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Frequently Asked QuestionsFrequently Asked Insurance Questions (FAQs)

The questions and answers below will help you as you begin researching insurance products and plans.

Q: What is the first thing I should know about buying health coverage?

A: Your aim should be to insure yourself and your family against the most serious and financially disastrous losses that can result from an illness or accident. If you are offered health benefits at work, the plans’ literature can answer most of your questions, so you can select the plan that best fits your needs. Your management or your company’s benefit specialists can answer additional questions you may have.

If you purchase individual coverage, buy a policy that will cover major expenses and pay them to the highest maximum level. Save money on premiums, if necessary, by taking large deductibles and paying smaller costs out-of-pocket.

Q: Can I buy a single health insurance policy that will provide all the benefits I’m likely to
need?

A: Although many policies cover most medical, hospital, surgical, and pharmaceutical bills, no single policy covers everything. Consider additional single-purpose policies like long-term care or disability income insurance. If you are over 65, a Medicare supplement policy may fill in the gaps in Medicare coverage. Any one of our experienced agents can answer your questions in more detail.

Q: I’m planning to keep working after age 65. Will I be covered by Medicare or by my
company’s health insurance?

A: If you work for a company with 20 or more employees, your employer must offer you (through age 69) the same health insurance coverage offered to younger employees. After you turn 65, you may choose between Medicare and your company’s plan as your primary insurer. If you stay enrolled in the company plan, it will pay first – for benefits covered under the plan – before Medicare is billed. In most cases, it is to your advantage to accept continued employer coverage.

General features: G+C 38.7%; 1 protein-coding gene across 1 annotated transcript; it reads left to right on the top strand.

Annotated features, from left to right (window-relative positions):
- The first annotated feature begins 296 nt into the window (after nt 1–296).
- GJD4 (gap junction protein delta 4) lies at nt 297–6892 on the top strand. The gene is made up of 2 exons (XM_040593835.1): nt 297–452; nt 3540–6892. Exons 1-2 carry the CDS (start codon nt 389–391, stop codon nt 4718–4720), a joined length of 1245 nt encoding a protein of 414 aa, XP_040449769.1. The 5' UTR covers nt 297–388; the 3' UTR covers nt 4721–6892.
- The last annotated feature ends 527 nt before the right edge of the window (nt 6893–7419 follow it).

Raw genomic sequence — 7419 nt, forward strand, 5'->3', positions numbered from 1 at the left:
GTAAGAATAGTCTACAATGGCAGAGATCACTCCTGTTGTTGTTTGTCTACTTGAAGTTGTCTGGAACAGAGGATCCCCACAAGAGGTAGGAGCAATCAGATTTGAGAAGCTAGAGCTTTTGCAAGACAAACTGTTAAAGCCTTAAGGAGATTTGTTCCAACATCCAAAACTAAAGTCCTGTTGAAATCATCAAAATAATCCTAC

Be sure to enroll in Medicare Part A, which covers hospitalization and can supplement your group coverage at no additional cost to you. You can save on Medicare premiums by not enrolling in Medicare Part B until you finally retire. Bear in mind, though, that delayed enrollment is more expensive and entails a waiting period for coverage.

Q: I’ve had a serious health condition that appears to be stabilized. Can I buy individual
health coverage?

A: Yes, under the Affordable Care Act, insurance companies are not allowed to deny coverage to anyone for a pre-existing medical condition. There are no more medical underwriting questions to answer prior to acceptance.

Q: One of my medical bills was turned down by the insurance company (or health plan). Is
there anything I can do?

A: Ask the insurance company why the claim was rejected. If the answer is that the service isn’t covered under your policy, and you’re sure that it is covered, your next questions should be to the provider – be sure they entered the correct diagnosis or procedure code on the insurance claim form. Also check that your deductible was correctly calculated.

Q: What are metal levels?

A: This is how the federal government under the Affordable Care Act (Obamacare) has defined how all qualified health plans must be categorized.
Bronze = Fair Plans 60% Actuarial Value
Silver = Good Plans 70% Actuarial Value
Gold = Better Plans 80% Actuarial Value
Platinum = Best Plans 90% Actuarial Value

Q: What is a subsidy and how do I get approved?

A: A subsidy is also known as an Advanced Premium Tax Credit (APTC), which is determined by the Health Insurance Marketplace Healthcare.gov. The dollar amount is determined by your household size and your total family income. If you fall under 400% of the federal poverty level, you will qualify for financial assistance to help pay for your health insurance plan. You may also qualify for cost share reductions.